Tom Kirchner

University of Strathclyde, Glasgow, Scotland, United Kingdom

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Publications (6)12.59 Total impact

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    ABSTRACT: We have investigated the electrical double layer (EDL) structure at an interface between ionic liquid (IL) and charged surface using molecular dynamics simulations. We show that for three different models of ILs the EDL restructuring, driven by surface charging, can be rationalized by the use of two parameters-renormalized surface charge (κ) and charge excess in the interfacial layers (λ). Analysis of the relationship between the λ and κ parameters provides new insights into mechanisms of over-screening and charge-driven structural transitions in the EDL in ionic liquids. We show that the restructuring of the EDL upon charging in all three studied systems has two characteristic regimes: (1) transition from the bulk-like (κIon = 0) to the multilayer structure (κIon ≈ 0.5) through the formation of an ionic bilayer of counter- and co-ions; and (2) transition from the multilayer (κIon ≈ 0.5) to the crowded (κIon > 1) structure through the formation of a monolayer of counter-ions at κIon = 1.
    Journal of Physics Condensed Matter 02/2015; 27(10):102101. DOI:10.1088/0953-8984/27/10/102101 · 2.22 Impact Factor
  • Journal of Molecular Liquids 12/2013; 188:245-251. DOI:10.1016/j.molliq.2013.09.026 · 2.08 Impact Factor
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    ABSTRACT: We have studied structural transitions in the electrical double layer of ionic liquids by molecular dynamics simulations. A model coarse grained room temperature ionic liquid (RTIL) with asymmetric sized ions confined between two oppositely charged walls has been used. The simulations have been performed at different temperatures and electrode charge density values. We found that for the studied charge densities the electrical double layer has a multilayered structure with multiple alternating layers of counter- and co-ions at the electrode–RTIL interface; however, at certain charge densities the alternating multilayer structure of the electrical double layer undergoes a structural transition to a surface-frozen monolayer of densely packed counter-ions (Moiré-like structure). At this point the dense ordered monolayer of counter-ions close to the electrode surface coexists with apparently non-structured RTIL further from the electrode. These findings might bring possible explanations to experimental observations of formation of Moiré-like structures in ionic liquids at electrified interfaces. Moreover, we report the formation of herring-bone interfacial structures at high surface charge densities, that appear as a result of superposition of two ordered monolayers of RTIL ions at the electrode–RTIL interface. Similar structures were observed experimentally; however, to the best of our knowledge they have not been modelled by simulations. We discuss the dependence of the electrical double layer structure in RTILs on the ion size and the surface charge density at the electrodes.
    Electrochimica Acta 11/2013; 110. DOI:10.1016/j.electacta.2013.05.049 · 4.09 Impact Factor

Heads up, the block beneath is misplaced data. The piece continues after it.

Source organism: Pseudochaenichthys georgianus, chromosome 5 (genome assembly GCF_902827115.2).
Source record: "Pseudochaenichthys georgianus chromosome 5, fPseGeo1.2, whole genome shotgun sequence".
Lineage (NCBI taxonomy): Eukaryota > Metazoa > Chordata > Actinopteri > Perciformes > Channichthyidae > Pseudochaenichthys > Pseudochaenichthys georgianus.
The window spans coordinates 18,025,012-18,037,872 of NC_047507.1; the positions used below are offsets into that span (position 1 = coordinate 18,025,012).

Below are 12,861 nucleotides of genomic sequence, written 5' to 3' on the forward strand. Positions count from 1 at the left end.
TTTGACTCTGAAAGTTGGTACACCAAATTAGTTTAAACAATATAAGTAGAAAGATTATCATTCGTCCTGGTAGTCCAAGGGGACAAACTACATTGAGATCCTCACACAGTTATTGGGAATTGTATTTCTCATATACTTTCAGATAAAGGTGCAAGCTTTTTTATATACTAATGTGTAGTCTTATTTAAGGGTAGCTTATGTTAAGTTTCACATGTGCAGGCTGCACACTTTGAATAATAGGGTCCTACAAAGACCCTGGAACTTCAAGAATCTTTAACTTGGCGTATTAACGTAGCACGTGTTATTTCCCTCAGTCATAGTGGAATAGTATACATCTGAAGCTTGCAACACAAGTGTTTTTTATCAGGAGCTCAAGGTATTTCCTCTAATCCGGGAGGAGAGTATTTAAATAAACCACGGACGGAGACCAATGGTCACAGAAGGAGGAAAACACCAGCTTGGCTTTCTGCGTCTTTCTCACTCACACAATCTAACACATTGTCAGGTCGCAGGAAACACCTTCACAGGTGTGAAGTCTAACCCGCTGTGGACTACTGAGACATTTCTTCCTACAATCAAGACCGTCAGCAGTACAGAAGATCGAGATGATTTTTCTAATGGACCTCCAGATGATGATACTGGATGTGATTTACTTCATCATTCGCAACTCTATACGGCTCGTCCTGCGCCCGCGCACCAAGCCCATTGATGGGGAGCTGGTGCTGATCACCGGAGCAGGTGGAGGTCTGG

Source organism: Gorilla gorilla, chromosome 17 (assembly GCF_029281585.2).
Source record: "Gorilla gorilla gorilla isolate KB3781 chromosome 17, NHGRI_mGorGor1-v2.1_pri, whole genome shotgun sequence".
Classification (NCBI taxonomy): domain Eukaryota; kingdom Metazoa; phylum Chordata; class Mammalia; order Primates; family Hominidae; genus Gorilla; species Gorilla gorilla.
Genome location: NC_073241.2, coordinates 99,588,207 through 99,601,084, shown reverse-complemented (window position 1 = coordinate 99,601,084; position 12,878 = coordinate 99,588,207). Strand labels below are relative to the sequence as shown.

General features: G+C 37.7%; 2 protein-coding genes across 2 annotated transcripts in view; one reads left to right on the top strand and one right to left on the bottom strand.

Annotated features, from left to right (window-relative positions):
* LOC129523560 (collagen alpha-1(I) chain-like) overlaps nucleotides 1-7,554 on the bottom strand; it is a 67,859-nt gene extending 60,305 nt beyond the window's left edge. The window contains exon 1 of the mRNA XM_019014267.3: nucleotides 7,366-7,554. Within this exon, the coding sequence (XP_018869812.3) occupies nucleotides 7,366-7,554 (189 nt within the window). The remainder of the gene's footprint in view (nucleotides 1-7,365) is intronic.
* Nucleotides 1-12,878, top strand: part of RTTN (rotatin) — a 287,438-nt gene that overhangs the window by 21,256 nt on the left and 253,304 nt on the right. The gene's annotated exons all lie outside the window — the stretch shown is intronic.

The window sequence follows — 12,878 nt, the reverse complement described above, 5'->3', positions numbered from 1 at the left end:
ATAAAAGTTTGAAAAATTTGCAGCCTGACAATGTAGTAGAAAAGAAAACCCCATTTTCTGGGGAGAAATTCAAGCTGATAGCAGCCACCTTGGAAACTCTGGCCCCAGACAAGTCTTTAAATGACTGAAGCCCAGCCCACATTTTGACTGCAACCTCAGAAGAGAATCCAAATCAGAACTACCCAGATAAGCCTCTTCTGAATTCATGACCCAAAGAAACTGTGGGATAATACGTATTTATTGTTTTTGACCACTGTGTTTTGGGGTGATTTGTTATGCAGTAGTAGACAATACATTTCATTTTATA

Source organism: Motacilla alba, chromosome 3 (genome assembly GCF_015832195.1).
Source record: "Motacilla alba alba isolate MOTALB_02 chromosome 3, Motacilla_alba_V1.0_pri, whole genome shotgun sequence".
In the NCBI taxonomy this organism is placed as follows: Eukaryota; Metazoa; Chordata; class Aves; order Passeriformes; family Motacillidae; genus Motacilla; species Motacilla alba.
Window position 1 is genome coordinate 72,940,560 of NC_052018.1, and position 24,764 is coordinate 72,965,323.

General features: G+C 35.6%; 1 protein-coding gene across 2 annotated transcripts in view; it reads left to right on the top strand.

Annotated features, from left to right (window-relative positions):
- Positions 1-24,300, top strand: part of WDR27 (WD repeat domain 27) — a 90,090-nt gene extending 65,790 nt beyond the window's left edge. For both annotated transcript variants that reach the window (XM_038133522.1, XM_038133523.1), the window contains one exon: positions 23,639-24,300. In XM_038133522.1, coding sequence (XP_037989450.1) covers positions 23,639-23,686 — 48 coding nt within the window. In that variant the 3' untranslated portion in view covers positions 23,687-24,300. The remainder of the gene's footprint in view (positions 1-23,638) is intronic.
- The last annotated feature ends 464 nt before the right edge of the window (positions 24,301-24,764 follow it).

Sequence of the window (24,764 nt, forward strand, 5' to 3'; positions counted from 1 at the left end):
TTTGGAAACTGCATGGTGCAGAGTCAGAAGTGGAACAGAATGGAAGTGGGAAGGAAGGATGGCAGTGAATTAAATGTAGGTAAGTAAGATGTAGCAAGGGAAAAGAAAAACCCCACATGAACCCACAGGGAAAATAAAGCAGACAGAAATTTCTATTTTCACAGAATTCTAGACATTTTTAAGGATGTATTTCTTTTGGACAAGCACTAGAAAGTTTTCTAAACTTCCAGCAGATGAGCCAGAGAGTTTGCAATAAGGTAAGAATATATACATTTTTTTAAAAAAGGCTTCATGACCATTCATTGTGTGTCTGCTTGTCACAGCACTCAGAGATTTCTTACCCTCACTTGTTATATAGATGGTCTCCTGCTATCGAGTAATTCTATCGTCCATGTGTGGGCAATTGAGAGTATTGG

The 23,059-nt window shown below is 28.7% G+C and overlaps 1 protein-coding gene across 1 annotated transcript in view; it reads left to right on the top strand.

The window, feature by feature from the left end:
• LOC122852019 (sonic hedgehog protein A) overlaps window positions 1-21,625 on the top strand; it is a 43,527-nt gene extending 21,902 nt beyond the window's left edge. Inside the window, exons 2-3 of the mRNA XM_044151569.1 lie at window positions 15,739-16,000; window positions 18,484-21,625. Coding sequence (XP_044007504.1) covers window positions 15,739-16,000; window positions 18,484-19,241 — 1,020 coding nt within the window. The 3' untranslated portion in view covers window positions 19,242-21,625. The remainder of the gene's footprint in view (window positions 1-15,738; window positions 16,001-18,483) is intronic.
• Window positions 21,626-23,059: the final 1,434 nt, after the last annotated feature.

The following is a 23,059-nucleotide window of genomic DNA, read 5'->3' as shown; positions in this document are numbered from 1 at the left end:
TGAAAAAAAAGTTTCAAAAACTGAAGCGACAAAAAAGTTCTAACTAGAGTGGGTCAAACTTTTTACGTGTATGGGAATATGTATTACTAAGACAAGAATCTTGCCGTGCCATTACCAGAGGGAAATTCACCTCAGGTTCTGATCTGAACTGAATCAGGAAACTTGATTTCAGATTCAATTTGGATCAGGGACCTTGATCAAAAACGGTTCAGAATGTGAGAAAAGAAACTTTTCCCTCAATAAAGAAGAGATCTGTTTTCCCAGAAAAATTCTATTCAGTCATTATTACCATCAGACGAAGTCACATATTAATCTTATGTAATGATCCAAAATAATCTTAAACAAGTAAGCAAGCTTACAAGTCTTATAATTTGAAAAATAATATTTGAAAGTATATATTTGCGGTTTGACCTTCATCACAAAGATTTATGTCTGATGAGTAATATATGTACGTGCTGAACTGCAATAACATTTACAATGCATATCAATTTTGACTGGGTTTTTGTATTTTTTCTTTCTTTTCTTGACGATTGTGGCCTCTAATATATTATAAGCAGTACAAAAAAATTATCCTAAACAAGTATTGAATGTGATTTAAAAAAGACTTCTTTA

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    ABSTRACT: By means of fully atomistic molecular simulations we study basic mechanisms of carbon nanotube interactions with several different room temperature ionic liquids (RTILs) in their mixtures with acetonitrile. To understand the effects of the cation molecular geometry on the properties of the interface structure in the RTIL systems, we investigate a set of three RTILs with the same TFSI (bis (trifluoromethylsulfonyl)imide) anion but with different cations, namely, EMIm (1-ethyl-3-methylimidazolium), BMIm (1-butyl-3-methylimidazolium) and OMIm (1-octyl-3-methylimidazolium) ions. The cations have identical charged methylimidazolium 'heads' but different nonpolar alkyl 'tails' where the length of the tail increases from EMIm to OMIm. The analysis of the simulation data results in the following conclusions: There is an enrichment of all molecular components of ionic liquids under study at the CNT surface with formation of several distinct layers even at the non-charged CNT surface. Mixing RTIL with acetonitrile decreases ion-counterion correlations in the electric double layer. Increase of the length of the non-polar 'tail' of cations increases the propensity of imidazolium-based cations to lay parallel to the CNT surface. At the CNT cathode TFSI anions and molecular cations are preferentially oriented parallel to the surface. At the CNT anode the TFSI anions are oriented parallel to the surface, however the preferred orientations of cations depend on the length of non-polar tail: EMIm cations are oriented perpendicular to the surface, BMIm cations can be in both parallel as well as perpendicular orientations, OMIm cations are oriented parallel to the surface. As a result, by applying an electric potential on the CNT electrode and/or varying the structure of molecular ions it is possible to change molecular ion orientations at the surface and, consequently, the structure of the electrical double layer at the CNT-RTIL interface.
    Faraday Discussions 01/2012; 154:235-47; discussion 313-33, 465-71. DOI:10.1039/C1FD00080B · 4.19 Impact Factor